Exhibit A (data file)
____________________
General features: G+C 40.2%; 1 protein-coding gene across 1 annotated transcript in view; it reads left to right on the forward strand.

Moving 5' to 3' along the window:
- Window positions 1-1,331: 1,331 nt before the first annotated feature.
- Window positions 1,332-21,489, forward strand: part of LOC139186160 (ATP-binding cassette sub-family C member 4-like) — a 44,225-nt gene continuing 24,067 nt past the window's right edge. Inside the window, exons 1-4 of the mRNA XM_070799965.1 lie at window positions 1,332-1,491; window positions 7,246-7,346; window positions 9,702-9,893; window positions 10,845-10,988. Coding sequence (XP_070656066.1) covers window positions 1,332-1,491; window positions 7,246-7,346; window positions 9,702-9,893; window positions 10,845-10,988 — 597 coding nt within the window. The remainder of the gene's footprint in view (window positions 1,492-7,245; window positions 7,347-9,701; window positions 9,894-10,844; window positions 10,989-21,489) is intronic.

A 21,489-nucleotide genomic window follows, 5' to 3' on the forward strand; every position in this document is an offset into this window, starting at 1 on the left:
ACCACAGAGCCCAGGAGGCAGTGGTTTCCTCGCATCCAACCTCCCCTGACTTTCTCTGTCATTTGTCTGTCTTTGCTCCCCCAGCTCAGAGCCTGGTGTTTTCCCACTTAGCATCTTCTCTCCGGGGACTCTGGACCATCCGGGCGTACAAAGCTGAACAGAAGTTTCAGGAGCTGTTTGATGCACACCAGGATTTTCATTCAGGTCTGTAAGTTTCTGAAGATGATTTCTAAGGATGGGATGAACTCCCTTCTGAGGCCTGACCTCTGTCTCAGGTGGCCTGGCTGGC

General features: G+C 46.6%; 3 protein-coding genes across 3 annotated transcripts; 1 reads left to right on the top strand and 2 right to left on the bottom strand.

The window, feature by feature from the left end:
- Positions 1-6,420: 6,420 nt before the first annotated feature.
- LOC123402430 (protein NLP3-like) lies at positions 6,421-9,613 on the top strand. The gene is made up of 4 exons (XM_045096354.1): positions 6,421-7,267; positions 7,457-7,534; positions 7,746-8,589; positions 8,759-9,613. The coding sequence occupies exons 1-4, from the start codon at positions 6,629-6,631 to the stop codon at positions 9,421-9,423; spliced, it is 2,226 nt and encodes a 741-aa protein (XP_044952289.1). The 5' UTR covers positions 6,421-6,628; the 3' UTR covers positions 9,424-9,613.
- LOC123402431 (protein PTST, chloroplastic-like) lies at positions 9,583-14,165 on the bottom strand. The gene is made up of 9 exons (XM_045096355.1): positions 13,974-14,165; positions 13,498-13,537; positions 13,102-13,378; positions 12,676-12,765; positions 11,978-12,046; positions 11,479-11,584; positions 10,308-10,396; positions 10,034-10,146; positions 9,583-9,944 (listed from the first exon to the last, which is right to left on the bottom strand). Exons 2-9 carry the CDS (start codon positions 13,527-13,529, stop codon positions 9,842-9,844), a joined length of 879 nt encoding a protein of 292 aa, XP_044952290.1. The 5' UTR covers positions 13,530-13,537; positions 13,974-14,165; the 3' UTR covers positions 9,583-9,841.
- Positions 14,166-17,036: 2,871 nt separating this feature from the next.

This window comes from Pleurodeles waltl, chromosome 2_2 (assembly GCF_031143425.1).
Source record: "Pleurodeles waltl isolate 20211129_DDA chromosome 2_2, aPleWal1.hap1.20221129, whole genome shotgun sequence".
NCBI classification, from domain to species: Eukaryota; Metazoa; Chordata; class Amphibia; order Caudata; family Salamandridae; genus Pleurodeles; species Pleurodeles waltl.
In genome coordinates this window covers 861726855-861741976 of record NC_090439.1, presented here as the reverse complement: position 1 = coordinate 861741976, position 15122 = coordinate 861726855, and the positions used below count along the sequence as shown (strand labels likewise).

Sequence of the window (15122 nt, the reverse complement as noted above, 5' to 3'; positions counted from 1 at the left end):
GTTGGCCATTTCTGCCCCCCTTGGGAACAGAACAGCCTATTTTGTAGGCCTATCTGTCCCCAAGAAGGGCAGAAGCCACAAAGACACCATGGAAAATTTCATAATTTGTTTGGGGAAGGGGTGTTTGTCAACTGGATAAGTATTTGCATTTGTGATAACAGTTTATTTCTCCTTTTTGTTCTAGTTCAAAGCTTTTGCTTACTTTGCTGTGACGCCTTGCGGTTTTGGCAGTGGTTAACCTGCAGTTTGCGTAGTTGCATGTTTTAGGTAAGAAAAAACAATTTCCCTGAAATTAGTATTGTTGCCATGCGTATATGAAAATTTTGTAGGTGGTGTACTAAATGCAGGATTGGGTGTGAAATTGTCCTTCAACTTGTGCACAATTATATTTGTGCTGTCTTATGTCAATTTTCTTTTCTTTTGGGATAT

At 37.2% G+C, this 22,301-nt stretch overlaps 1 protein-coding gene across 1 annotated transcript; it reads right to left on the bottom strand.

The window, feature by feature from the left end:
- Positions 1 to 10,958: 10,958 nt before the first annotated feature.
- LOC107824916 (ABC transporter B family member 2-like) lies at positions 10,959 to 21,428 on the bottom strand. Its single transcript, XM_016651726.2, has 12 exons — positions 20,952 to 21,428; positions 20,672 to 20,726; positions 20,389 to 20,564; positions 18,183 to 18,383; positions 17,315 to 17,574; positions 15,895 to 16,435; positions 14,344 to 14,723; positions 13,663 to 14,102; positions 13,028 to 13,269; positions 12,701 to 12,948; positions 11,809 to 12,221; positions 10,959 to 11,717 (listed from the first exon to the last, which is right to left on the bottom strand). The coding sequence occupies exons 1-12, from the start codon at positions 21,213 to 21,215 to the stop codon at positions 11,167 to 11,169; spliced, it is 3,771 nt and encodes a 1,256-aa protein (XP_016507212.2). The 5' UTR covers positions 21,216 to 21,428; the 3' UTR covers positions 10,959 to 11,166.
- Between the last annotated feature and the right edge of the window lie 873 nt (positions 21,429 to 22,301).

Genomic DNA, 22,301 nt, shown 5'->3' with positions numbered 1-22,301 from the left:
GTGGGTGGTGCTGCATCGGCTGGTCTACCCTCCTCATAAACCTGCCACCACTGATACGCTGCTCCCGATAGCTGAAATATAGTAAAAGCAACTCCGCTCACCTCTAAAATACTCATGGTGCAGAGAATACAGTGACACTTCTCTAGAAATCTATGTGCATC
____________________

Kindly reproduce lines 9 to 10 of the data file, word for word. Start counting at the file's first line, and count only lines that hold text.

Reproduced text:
- Positions 1-6,420: 6,420 nt before the first annotated feature.
- LOC123402430 (protein NLP3-like) lies at positions 6,421-9,613 on the top strand. The gene is made up of 4 exons (XM_045096354.1): positions 6,421-7,267; positions 7,457-7,534; positions 7,746-8,589; positions 8,759-9,613. The coding sequence occupies exons 1-4, from the start codon at positions 6,629-6,631 to the stop codon at positions 9,421-9,423; spliced, it is 2,226 nt and encodes a 741-aa protein (XP_044952289.1). The 5' UTR covers positions 6,421-6,628; the 3' UTR covers positions 9,424-9,613.